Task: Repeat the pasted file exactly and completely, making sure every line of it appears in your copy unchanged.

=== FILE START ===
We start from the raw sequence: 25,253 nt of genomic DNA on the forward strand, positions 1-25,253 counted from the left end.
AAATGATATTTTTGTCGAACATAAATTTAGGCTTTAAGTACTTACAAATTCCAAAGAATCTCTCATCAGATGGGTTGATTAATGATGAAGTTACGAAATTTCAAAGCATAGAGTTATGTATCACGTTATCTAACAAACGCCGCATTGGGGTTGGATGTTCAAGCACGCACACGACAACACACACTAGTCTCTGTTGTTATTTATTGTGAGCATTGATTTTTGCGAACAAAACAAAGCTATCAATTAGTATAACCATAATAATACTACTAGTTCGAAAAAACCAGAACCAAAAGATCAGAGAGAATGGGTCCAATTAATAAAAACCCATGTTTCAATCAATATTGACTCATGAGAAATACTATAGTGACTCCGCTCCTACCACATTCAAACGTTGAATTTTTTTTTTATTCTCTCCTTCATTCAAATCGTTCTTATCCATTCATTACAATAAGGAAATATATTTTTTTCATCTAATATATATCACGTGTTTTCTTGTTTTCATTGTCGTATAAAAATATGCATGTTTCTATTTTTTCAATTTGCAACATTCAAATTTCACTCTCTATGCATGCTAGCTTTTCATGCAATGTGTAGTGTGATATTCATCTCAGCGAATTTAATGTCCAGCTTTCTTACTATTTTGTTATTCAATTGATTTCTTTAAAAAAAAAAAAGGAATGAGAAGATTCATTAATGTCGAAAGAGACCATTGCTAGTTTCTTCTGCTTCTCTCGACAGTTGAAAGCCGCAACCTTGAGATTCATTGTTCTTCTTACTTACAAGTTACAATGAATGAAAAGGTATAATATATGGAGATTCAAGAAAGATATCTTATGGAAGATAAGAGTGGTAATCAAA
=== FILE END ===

We start from the raw sequence: 25,253 nt of genomic DNA on the forward strand, positions 1-25,253 counted from the left end.
AAATGATATTTTTGTCGAACATAAATTTAGGCTTTAAGTACTTACAAATTCCAAAGAATCTCTCATCAGATGGGTTGATTAATGATGAAGTTACGAAATTTCAAAGCATAGAGTTATGTATCACGTTATCTAACAAACGCCGCATTGGGGTTGGATGTTCAAGCACGCACACGACAACACACACTAGTCTCTGTTGTTATTTATTGTGAGCATTGATTTTTGCGAACAAAACAAAGCTATCAATTAGTATAACCATAATAATACTACTAGTTCGAAAAAACCAGAACCAAAAGATCAGAGAGAATGGGTCCAATTAATAAAAACCCATGTTTCAATCAATATTGACTCATGAGAAATACTATAGTGACTCCGCTCCTACCACATTCAAACGTTGAATTTTTTTTTTATTCTCTCCTTCATTCAAATCGTTCTTATCCATTCATTACAATAAGGAAATATATTTTTTTCATCTAATATATATCACGTGTTTTCTTGTTTTCATTGTCGTATAAAAATATGCATGTTTCTATTTTTTCAATTTGCAACATTCAAATTTCACTCTCTATGCATGCTAGCTTTTCATGCAATGTGTAGTGTGATATTCATCTCAGCGAATTTAATGTCCAGCTTTCTTACTATTTTGTTATTCAATTGATTTCTTTAAAAAAAAAAAAGGAATGAGAAGATTCATTAATGTCGAAAGAGACCATTGCTAGTTTCTTCTGCTTCTCTCGACAGTTGAAAGCCGCAACCTTGAGATTCATTGTTCTTCTTACTTACAAGTTACAATGAATGAAAAGGTATAATATATGGAGATTCAAGAAAGATATCTTATGGAAGATAAGAGTGGTAATCAAA